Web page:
In a home that celebrates the culture of life, storytime should also be a time to reflect on the sacredness of every human being’s life and a teaching moment to remind your children that every person matters.
by Laura Kizior and Mary Kizior
Children learn through stories. Stories help bring alive weighty concepts like the sacredness of every human being’s life, why we should respect elderly people, or how each of us is valuable no matter what. In a home that celebrates the culture of life, storytime should also be a time to reflect on the sacredness of every human being’s life and a teaching moment to remind your children that every person matters.
Here are five picture books that touch on a variety of pro-life topics—from the dignity of each human being to the beauty of adoption, to standing up for the weak and vulnerable persons in our society:
1. “You Are Special” by Max Lucado
Children love to be reminded that they are special — and why shouldn’t they? The conversation you have with your children about the sacredness and dignity of every human being’s life starts with reminding them that every person is unique and created in the image and likeness of God.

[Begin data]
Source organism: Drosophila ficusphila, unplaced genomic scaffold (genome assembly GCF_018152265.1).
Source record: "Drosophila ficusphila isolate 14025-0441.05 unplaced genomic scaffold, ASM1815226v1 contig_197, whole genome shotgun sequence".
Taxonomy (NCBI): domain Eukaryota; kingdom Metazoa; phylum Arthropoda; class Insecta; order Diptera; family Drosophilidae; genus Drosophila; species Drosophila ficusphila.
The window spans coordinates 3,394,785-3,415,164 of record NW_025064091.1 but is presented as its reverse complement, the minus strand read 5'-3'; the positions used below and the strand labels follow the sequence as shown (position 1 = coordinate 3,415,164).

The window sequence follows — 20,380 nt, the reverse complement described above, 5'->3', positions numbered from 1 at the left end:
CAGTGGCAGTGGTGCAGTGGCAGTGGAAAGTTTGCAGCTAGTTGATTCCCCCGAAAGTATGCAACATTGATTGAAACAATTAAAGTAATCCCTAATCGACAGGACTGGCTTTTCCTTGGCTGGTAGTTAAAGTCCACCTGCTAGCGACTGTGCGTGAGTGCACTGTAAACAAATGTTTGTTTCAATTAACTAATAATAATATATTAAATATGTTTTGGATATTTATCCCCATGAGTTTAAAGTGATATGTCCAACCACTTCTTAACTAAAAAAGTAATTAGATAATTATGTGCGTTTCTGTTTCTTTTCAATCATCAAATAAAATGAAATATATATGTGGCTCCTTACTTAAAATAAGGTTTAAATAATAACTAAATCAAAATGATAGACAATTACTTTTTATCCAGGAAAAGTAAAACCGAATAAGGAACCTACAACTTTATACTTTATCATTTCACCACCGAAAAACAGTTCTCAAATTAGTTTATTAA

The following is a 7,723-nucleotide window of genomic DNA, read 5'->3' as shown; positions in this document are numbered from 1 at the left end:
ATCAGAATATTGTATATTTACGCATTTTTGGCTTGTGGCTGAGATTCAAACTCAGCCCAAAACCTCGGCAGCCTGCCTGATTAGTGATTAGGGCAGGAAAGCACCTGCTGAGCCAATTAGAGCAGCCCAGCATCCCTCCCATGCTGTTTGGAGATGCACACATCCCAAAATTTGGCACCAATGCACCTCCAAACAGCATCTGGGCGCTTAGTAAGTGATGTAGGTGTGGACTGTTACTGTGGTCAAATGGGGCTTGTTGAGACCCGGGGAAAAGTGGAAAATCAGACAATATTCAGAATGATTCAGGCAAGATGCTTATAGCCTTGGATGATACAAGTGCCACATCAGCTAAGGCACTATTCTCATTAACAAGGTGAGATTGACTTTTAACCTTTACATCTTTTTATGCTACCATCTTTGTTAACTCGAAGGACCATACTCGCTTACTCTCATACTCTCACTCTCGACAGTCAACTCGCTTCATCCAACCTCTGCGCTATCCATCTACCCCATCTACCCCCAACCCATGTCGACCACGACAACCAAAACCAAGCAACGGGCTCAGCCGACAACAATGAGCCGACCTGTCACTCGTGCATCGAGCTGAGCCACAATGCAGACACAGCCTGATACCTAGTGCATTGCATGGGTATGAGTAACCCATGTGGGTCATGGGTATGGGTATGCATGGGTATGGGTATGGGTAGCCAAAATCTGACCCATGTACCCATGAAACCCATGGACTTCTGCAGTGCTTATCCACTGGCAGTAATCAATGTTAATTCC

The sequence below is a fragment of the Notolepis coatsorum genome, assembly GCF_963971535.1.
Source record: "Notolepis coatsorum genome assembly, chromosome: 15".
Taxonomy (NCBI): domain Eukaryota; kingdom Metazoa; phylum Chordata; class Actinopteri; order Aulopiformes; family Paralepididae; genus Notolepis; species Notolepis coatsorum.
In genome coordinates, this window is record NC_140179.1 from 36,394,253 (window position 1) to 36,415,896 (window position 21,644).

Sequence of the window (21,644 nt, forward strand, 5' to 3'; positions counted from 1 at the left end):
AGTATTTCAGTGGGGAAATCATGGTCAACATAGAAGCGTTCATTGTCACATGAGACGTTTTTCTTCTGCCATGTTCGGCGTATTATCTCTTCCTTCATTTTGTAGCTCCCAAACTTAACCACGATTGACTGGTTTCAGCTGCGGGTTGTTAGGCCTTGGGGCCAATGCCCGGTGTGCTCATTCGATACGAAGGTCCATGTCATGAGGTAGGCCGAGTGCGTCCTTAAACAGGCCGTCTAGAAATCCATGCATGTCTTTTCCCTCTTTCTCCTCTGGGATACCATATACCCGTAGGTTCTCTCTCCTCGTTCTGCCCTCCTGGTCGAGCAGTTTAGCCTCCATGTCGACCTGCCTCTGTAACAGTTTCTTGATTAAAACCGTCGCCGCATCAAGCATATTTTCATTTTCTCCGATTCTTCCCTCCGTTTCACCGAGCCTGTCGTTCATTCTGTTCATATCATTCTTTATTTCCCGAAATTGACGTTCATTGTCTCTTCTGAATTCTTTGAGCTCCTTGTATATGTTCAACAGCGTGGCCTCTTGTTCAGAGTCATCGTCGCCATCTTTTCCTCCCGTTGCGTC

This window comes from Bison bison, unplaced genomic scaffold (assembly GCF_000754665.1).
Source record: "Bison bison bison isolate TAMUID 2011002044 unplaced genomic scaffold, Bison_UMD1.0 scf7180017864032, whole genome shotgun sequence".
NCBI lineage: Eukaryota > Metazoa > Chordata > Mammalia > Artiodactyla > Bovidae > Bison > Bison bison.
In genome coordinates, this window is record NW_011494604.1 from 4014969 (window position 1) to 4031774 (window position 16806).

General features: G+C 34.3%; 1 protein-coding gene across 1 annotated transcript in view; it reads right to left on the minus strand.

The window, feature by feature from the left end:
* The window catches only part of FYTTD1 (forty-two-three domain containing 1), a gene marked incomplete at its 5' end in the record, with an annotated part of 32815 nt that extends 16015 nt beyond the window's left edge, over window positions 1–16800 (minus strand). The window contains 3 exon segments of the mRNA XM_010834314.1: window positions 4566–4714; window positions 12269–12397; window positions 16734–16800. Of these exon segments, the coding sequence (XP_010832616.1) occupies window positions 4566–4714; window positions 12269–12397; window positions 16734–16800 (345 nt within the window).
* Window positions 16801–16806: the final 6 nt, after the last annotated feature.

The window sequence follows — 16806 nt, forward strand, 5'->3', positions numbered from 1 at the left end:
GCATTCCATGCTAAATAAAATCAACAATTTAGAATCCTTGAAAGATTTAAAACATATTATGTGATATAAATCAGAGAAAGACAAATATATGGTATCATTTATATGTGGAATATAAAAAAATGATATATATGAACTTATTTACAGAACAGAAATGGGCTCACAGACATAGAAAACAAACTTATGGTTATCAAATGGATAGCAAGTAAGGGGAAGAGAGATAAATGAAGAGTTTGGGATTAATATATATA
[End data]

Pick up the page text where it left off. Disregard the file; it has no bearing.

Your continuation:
In “You Are Special” by Max Lucado, Punchinello feels inadequate next to the other Wemmicks. He can’t do all the the wonderful things they can. As a result, the other Wemmicks give him dots instead of gold stars. But when Punchinello meets Eli, the Woodcarver Who created the Wemmicks, he realizes how much Eli cares about him, no matter how many dots he has. A wemmick’s—or a person’s—value does not depend on what other people think about them. You Are Special is a great reminder of how valuable each person is, simply because God loves them.
2. “The Prince Who Was Just Himself” by Silke Schnee
Every child is a blessing and a special gift—even a child who has disabilities. A recently translated book from Germany, “The Prince Who Was Just Himself” touches on several pro-life themes—from the blessing of children to the value of every human being.
In the story, the king and queen long for a third child. When Prince Noah is born with Down syndrome, his family immediately loves him and welcomes him into the family. But not everyone sees Prince Noah’s value and some of the subjects say mean things about him. When the terrible knight Scarface rides into the kingdom, Prince Noah is the only one who can save the day. “The Prince Who Was Just Himself” reminds us how each person has a special mission from God in this world, no matter what his or her abilities.
3. “God Found Us You” by Lisa Tawn Bergman
Adoption can sometimes be a hard concept for children to understand, so picture books are a great way to show children how God has a special plan for all of us, no matter who are parents are. “God Found Us You” focuses on how God not only answers our prayers in special ways but also how He has a hand in everything that happens in our lives. In the story, when a little fox asks his mom about his adoption, the mom explains how she waited patiently as she prayed to God to send her little son quickly. While all the other mothers had their children, she waited and knew that God was sending her someone very special.